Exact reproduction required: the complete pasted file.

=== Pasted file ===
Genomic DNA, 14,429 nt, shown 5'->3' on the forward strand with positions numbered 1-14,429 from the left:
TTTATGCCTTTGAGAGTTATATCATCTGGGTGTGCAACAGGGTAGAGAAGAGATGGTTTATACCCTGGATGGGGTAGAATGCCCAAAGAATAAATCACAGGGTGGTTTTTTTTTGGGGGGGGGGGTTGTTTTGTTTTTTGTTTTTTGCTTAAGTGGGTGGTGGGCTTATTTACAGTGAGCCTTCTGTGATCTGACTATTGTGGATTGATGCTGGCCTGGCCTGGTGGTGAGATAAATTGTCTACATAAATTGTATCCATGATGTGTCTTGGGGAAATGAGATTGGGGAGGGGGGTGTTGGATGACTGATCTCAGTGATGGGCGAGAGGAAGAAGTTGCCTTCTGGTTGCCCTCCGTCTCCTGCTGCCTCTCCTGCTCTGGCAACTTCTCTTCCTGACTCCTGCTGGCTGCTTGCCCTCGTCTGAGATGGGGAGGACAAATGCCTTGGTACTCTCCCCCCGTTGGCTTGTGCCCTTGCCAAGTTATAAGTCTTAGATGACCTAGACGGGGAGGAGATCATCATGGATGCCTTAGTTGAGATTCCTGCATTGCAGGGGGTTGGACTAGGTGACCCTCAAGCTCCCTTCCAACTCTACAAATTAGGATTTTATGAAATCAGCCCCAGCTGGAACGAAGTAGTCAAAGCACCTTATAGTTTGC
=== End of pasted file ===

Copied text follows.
Genomic DNA, 14,429 nt, shown 5'->3' on the forward strand with positions numbered 1-14,429 from the left:
TTTATGCCTTTGAGAGTTATATCATCTGGGTGTGCAACAGGGTAGAGAAGAGATGGTTTATACCCTGGATGGGGTAGAATGCCCAAAGAATAAATCACAGGGTGGTTTTTTTTTGGGGGGGGGGGTTGTTTTGTTTTTTGTTTTTTGCTTAAGTGGGTGGTGGGCTTATTTACAGTGAGCCTTCTGTGATCTGACTATTGTGGATTGATGCTGGCCTGGCCTGGTGGTGAGATAAATTGTCTACATAAATTGTATCCATGATGTGTCTTGGGGAAATGAGATTGGGGAGGGGGGTGTTGGATGACTGATCTCAGTGATGGGCGAGAGGAAGAAGTTGCCTTCTGGTTGCCCTCCGTCTCCTGCTGCCTCTCCTGCTCTGGCAACTTCTCTTCCTGACTCCTGCTGGCTGCTTGCCCTCGTCTGAGATGGGGAGGACAAATGCCTTGGTACTCTCCCCCCGTTGGCTTGTGCCCTTGCCAAGTTATAAGTCTTAGATGACCTAGACGGGGAGGAGATCATCATGGATGCCTTAGTTGAGATTCCTGCATTGCAGGGGGTTGGACTAGGTGACCCTCAAGCTCCCTTCCAACTCTACAAATTAGGATTTTATGAAATCAGCCCCAGCTGGAACGAAGTAGTCAAAGCACCTTATAGTTTGC